Okay, supposing that was true, how does she [eventually] succumb to the charms of Austin Powers, if robots can't love? Did Mrs. Kensington know that her daughter was a fem-bot?

Or, the more plausible explanation, Vanessa was killed and replaced with a fem-bot, who tracks down Austin Powers after his mojo overwhelmed Dr. Evil's Fem-Bot army... I guess we'll never know.

The time machine makes its first appearance in the franchise and, of course, in the past is where Austin Powers finds love.
By far, Felicity Shagwell is my favorite of his female partners. Heather Graham looks amazing in every scene and it is impossible to listen to Lenny Kravitz's cover of "America Woman" without her introduction scene coming to mind. I just love it.

Each "Austin Power" film has some really good music in it. Of course we have the theme song (which originated somewhere in the 60's, I believe). We're guaranteed a Burt Bararach cameo. This time, he teams up with Elvis Costello for "I'll Never Fall in Love Again" while Austin and Felicity are enjoying each other's company in 60's London.
Somewhat underappreciated is Madonna's "Beautiful Stranger," which appears in a short scene in London.

On the flipside, though, we have the "love-in" scene with Dr. Evil and Frau, set to Marvin Gaye. Which is one of my least favorite scenes in the entire movie because it does get a little weird and "out there"... as these two characters tend to get whenever they're alone together.

It's also my favorite in the franchise because of the jokes. Especially the running jokes.
  • Robin Swallows (maiden name Spitz) being that the enemy that refuses to die, no matter how times she's used as a human shield and falls off a builiding.
  • Mustafa makes a second appearance, where he not only refuses to answer questions unless he's asked the same thing three times, but like Robin before him, will not shut up and die after he's injured beyond conceivable repair. (In this case, though, the timeline works because he was killed in 1997 in the first movie, and his scene here takes place in 1969)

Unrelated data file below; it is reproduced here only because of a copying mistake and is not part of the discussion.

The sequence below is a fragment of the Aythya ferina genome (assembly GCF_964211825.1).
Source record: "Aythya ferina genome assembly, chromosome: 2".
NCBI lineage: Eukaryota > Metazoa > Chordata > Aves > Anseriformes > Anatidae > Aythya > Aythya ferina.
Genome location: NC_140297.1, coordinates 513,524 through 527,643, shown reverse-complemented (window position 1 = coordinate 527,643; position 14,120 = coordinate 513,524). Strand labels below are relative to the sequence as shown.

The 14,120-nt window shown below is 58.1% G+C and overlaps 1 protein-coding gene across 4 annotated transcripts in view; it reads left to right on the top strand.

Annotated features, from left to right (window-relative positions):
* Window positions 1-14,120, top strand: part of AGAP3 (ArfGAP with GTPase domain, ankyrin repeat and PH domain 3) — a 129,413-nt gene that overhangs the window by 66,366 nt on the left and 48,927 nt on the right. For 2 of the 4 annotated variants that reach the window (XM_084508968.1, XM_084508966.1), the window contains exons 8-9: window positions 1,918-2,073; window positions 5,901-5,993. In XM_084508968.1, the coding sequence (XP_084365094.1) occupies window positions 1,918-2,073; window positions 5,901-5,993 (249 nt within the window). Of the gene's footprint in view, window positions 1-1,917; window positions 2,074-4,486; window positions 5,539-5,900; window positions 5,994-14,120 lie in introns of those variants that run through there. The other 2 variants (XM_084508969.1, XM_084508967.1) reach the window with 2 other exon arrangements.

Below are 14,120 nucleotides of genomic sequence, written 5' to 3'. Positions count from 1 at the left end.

• Dr. Evil interrupting Scott by tying in pop culture references/jokes with "zip it" or "shh"
  • "Ex-zip-it A" and [after some Spanish] "subtitle 'zip-it'"
  • The quotation fingers, which is a staple for the entire franchise, really.
I didn't notice the longest time that in each of these movies, Mike Meyers added another character of himself. You have the duo role in the first movie. Fat Bastard is introduced here. And in the third movie, we have the Dutch Madman "Goldmember."

Bleck... Dr. Evil sums up the disgusting factor of Fat Bastard perfectly in this one scene, where he reveals that he and Felicity slept together (Felicity agreed to it only to plan a tracking device on him in order to find out the whereabouts of Dr. Evil's "secret lair"):

"That's enough... as much as I like seeing Austin Powers in agony, and I do, the thought of you naked is just gross." 

Although I find the interaction between him and Mini-Me is pretty hilarious.
"Hey, I'm gonna eat you. I'm bigger than you, I'm higher in the food chain. Get in my belly!"

The gross factor continues with how she manages to plant the tracking device on him, when they procure, and maybe a tad with the shadow puppet game. Where Austin is bending over and Dr. Evil's henchmen believe she's removing the contents of their baggage from him.

Then, of course is the most infamous running joke: everyone making their own assessments of Dr. Evil's rocket, which has a "long smooth shaft complete with 'two balls'."
They temporarily carry over this spoof to the next movie. Which may have marked the end of the franchise because the Osbournes broke the 4th wall with their cameo, referencing the previous movie's joke.

IMDB has a confirmed file for a 4th movie. Following the line of reasoning of these movies, supposing this gets a foothold, they really should go back in time to the 1980's.
They start at the present, they've been back to 1967, and they went back to the 70's in the third movie... I mean, it's the least they can do, right?

Anything to make up for the diss at the end of this movie:
Felicity wants to see what happens in the 70's and 80's and Austin Powers says "You're not missing anything. I looked into it. There's a gas shortage and a Flock of Seagulls. That's about it."